Use a ratio of 1/4 of oats to 3/4 of a cup of water. I also ways do 1/2 cup oats to 1.5 cups of water.

Spray the inside of the pressure cooker with cooking spray, this is supposedly to prevent foam from forming (I have never seen this) and makes cleaning up a lit easier. I can vouch for this. Cooked oats turn into industrial grade glue once cooked. Make sure you wipe the rim down after spraying so that the lid connects to a clean surface.

Cook your oats according to the instruction of that machine but basically 10 minutes from the point when pressure is reached on the pressure cooker gives you a firm chewier oats and 13 minutes softer oats. I set my timer for 13 minutes once my pressure cooker has reached pressure seal and then I move it onto the lowest flame on my stove. I cooker for 13 minutes and then turn off the heat.

Allow the pressure cooker to release the pressure via the slow release method. This basically means turn it off and wait 10 minutes before opening it.

Give your oats a good stir adding, 3 tablespoons of seed mix,  1 tsp vanilla extract and 1/2 tsp cinnamon (optional).

Roasted bananas

Slice just – ripe bananas in half lengthways with the skin on. Do not use any ones with brown spots or ones that are even slightly over ripe.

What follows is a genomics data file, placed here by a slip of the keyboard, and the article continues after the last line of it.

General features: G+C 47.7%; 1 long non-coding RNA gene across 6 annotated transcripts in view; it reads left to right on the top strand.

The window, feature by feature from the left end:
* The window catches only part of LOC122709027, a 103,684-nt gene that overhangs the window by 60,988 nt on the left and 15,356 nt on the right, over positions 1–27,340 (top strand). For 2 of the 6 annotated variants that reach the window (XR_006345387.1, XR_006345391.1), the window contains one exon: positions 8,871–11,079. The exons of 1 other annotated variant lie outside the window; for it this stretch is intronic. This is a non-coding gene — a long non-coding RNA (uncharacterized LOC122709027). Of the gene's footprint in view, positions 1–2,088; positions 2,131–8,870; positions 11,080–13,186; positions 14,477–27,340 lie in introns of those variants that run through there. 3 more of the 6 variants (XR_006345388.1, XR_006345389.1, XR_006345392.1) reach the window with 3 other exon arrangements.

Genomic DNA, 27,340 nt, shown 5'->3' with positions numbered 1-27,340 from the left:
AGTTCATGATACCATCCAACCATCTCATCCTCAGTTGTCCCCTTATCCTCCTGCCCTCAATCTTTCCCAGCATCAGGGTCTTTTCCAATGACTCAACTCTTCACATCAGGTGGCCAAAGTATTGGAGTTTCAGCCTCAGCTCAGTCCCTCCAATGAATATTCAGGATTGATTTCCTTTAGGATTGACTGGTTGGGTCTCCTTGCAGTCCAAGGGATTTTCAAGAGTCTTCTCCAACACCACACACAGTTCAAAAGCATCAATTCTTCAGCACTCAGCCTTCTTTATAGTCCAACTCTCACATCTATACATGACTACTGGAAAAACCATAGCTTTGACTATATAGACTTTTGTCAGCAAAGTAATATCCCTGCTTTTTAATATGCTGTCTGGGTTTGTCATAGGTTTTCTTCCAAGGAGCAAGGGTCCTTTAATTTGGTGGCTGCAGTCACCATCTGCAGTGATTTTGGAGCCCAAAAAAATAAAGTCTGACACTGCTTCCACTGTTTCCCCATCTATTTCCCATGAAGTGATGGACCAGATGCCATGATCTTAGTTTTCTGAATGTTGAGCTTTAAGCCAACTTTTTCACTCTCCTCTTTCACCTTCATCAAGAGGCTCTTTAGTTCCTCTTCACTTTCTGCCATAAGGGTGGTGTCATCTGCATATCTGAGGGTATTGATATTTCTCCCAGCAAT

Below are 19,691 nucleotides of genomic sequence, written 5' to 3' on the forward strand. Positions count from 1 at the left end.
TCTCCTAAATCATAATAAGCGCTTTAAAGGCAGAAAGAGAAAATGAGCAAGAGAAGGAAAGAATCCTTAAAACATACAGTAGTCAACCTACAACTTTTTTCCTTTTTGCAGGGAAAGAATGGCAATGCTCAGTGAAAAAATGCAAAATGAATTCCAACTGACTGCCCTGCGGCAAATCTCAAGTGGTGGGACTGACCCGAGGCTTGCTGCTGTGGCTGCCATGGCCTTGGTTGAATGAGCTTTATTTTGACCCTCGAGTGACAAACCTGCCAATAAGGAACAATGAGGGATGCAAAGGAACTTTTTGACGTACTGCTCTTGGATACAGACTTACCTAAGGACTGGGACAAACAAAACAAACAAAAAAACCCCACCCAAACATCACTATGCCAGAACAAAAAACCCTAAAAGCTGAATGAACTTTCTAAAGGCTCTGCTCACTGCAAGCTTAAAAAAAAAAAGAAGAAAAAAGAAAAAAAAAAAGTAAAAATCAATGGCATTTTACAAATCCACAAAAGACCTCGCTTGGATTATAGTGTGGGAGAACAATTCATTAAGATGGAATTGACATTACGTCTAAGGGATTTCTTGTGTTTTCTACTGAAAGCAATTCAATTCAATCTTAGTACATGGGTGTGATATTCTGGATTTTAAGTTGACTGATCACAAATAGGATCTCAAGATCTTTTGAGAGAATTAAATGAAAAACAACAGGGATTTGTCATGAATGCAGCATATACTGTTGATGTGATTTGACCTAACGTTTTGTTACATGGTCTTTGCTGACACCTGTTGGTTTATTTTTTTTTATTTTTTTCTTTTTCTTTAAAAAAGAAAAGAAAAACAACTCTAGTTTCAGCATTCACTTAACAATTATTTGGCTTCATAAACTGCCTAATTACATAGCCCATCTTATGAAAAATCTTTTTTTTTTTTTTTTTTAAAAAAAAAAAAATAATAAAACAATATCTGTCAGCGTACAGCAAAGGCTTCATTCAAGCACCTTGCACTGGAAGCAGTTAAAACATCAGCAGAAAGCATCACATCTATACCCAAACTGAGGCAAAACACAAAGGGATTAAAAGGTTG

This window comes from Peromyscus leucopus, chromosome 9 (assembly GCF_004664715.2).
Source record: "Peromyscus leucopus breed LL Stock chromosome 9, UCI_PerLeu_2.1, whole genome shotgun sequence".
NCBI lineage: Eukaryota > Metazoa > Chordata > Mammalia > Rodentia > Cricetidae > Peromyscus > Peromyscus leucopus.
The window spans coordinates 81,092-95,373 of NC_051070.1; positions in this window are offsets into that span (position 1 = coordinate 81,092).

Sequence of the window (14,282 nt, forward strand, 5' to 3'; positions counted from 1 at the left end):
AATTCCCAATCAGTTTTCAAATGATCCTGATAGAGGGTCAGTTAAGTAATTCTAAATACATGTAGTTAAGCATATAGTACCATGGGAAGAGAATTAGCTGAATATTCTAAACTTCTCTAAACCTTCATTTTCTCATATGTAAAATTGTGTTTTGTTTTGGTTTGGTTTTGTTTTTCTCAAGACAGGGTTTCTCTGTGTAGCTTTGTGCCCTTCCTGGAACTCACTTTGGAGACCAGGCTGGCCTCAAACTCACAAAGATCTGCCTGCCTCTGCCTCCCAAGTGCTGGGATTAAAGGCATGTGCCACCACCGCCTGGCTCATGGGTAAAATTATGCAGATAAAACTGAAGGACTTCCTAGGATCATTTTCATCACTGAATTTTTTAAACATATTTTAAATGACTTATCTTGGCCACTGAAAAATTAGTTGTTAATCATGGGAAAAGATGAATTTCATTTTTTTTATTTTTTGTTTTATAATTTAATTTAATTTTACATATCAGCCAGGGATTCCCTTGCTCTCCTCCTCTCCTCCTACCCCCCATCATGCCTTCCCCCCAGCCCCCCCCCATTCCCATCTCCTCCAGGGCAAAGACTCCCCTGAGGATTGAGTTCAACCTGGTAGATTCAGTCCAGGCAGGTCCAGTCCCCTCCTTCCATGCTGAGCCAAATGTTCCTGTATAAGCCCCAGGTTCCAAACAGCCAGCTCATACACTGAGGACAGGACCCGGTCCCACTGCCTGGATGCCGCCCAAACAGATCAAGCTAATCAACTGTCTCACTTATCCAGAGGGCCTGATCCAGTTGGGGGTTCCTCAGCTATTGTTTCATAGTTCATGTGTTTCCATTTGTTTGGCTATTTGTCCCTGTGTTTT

Place these on a baking tray and sprinkle generously with muscovado or demarara sugar to cover the top. Roast in an oven that has been pre heated to 180C / 350F for about 15 to 20 minutes until cooked. If they are still a little pale, brulé them with a blow torch or place under a hot grill (broiler) to caramelize and get them really golden.

Pour maple syrup over as desired and sprinkle a few chopped nuts (walnuts) optional. 

Steel cut oats with roasted banana, maple and cinnamon

Steel cut oats with roasted banana, maple and cinnamon

Steel cut oats with roasted banana, maple and cinnamon

Steel cut oats with roasted banana, maple and cinnamon

Steel cut oats with roasted banana, maple and cinnamon

Steel cut oats with roasted banana, maple and cinnamon



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  1. I used half-oats, half-flour for the crumble on an apple crumble recently (and almost no sugar) and everyone loved it — much tastier and healthier!

  2. HI Cindy, yes adding oats to a crumble is a delicious idea and I love doing that too.

  3. very delicious recipe
    thanks for shearing.

  4. Thanks so much and its a pleasure 🙂

  5. Desserts by Juliette says:

    Never seen a roasted banana. Everything looks so inviting! Love the oats 🙂

  6. I never liked steel cut oats- I made them in my slow cooker a few times and the texture freaked me out. And then I came across this game changer tip which I am sure would work with the pressure cooker too: toast the oats first. I chuck ’em in a pan (sometimes I add a tiny bit of butter) and let them brown until they smell like popcorn. It gives them such a heavenly flavour once cooked which I am sure would be magical with these other flavours in your recipe.

  7. Thanks, Bianca, what a fantastic tip. I must give it a try